6 Tips for Effective Sales Negotiations

Negotiating a sales deal can sometimes be a tough feat to accomplish and many people fail to do so in a cordial way. While manipulative techniques are the surest way of reaching your goal, negotiating techniques can also mean trying to make the other person see reason by reaching the best decision for all parties, in a friendly and ethical manner.

Even though, for the sake of clarity, we might be referring in this article to a negotiating partner as an ‘opponent’, that doesn’t mean that you should view your negotiating goal as one of defeating someone. There are indeed a number of dark negotiating techniques which we discuss in the beginning of the article, but there is more than one way to skin a cat and if you are uncomfortable with using such ways or if you find that your opponent deserves a more commendable behavior, then in the second half of this article you will find what you need. Let’s take a look at our 6 tips for effective sales negotiations.

We have covered the first 3 tips in a previous article that you can find here: Halloween Special - 3 Dark Negotiation Tactics :

  • Hide behind the truth
  • Break the rhythm
  • Confuse

Here are 3 more that are less aggressive but equally valuable:

 

4. Talk less, listen more

This first three tactics are not necessarily ones that could be labeled as ‘nice’. You’re not necessarily playing fair game. But you can also negotiate from a ‘good guy/girl’ position. This doesn’t mean turning yourself into a punchbag or a carcass that necrophages can come and pick from until there’s barely any meat left on the bones. It just means trying to understand that a good negotiation outcome is, in the long run, something that satisfies both parties. Reaching agreements for the sake of reaching them can sometimes put one of the parties in a tight spot and that can have nasty consequences later on. And if no recent example comes to mind, just think of Germany after WWI.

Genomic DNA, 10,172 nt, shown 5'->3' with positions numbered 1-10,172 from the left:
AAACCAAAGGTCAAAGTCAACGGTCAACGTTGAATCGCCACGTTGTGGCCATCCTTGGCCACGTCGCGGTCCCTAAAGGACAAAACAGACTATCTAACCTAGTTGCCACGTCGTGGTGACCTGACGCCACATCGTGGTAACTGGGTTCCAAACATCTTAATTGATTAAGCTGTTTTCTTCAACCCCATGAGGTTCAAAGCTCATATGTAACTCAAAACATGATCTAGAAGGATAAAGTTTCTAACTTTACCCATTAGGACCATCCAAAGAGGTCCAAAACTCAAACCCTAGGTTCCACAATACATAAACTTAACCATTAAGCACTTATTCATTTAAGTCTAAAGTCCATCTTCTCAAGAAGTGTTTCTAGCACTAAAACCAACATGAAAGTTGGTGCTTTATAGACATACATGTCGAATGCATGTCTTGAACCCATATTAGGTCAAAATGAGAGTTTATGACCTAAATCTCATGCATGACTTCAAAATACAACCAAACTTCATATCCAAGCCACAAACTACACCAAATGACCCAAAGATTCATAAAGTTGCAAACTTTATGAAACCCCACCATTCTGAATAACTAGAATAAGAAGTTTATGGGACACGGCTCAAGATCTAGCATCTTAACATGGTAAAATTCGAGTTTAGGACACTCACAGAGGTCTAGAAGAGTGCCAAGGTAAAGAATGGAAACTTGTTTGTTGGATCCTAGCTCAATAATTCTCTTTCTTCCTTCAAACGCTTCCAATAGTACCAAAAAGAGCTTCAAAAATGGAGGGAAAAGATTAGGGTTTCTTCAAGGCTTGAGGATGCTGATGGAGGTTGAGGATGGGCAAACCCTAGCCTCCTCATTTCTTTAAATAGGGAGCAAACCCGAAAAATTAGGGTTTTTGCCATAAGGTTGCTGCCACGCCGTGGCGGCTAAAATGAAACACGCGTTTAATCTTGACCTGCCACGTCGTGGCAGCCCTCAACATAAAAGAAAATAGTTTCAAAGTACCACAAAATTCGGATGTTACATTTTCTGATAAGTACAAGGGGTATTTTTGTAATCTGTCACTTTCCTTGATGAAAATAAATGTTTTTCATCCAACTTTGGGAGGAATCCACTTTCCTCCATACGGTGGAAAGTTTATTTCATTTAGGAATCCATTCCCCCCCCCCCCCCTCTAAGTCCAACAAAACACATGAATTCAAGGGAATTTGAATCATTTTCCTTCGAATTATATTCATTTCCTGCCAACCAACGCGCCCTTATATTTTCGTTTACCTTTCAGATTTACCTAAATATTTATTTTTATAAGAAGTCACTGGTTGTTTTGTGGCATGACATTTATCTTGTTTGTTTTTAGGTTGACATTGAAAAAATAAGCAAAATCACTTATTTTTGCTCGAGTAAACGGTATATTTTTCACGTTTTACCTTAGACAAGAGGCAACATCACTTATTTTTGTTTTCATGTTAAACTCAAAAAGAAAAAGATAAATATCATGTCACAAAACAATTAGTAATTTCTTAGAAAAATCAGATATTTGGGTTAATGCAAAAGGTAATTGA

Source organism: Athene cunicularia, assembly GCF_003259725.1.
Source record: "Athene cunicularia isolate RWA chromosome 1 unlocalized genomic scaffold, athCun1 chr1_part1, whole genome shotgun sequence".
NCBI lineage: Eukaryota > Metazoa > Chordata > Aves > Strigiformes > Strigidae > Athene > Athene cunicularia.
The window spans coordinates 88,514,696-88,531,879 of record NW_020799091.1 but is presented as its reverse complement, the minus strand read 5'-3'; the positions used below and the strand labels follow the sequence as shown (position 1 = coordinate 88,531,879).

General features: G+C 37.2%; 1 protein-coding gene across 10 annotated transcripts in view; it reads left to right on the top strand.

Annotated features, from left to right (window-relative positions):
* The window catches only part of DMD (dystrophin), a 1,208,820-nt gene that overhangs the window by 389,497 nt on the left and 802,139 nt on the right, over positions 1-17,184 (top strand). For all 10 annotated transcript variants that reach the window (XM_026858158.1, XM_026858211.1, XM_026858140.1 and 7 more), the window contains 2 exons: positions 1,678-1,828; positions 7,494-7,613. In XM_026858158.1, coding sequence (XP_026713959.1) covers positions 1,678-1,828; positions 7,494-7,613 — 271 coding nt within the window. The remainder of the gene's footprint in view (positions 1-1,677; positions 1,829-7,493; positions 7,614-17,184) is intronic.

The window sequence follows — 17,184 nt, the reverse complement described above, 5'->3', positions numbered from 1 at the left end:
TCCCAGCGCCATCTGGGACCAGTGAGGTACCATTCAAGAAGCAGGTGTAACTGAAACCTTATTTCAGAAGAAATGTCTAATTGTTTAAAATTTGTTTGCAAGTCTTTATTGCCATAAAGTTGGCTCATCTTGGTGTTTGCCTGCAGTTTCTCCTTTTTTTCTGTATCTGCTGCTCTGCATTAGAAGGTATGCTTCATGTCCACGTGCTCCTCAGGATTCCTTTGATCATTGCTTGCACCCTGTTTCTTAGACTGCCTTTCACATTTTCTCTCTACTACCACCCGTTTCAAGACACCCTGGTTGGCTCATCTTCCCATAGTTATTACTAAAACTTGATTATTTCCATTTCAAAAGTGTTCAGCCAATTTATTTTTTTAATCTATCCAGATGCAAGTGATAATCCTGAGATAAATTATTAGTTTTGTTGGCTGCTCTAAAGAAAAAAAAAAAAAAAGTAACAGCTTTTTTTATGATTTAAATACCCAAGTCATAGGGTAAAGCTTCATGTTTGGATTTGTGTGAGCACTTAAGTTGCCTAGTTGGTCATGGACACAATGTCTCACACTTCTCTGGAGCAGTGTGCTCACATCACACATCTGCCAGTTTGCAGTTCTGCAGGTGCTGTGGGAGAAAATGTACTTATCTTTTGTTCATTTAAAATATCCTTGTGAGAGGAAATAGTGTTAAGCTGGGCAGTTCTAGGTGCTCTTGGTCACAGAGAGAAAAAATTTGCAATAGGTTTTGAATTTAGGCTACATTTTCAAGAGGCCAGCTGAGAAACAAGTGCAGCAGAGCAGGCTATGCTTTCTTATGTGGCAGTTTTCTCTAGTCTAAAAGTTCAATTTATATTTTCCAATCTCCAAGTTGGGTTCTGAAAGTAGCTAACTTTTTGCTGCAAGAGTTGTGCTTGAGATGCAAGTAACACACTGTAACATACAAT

A starting point for a successful negotiation outcome is talking less and listening more. It really is as simple and straightforward as that. In order for you to have the best reply to your opponent (let’s stick to a combative term for the sake of having two opposing sides), you need to know what he or she wants to obtain or, if they’re not as straightforward as that, what they want to communicate. What people choose to say when going into a negotiation or what they involuntarily say can tell a lot about their state of mind or expectations. You can use this to you advantage, while also making the other party feel like their demands are carefully being taken into consideration. Event though it might seem easy to do this, it actually takes a bit of practice to learn how to navigate your way around what the other person wants in order to obtain what you want. So don’t beat yourself up too much if you don’t obtain stellar results from the start. Just keep at it.

5. Keep the spotlight on your opponent’s weak spots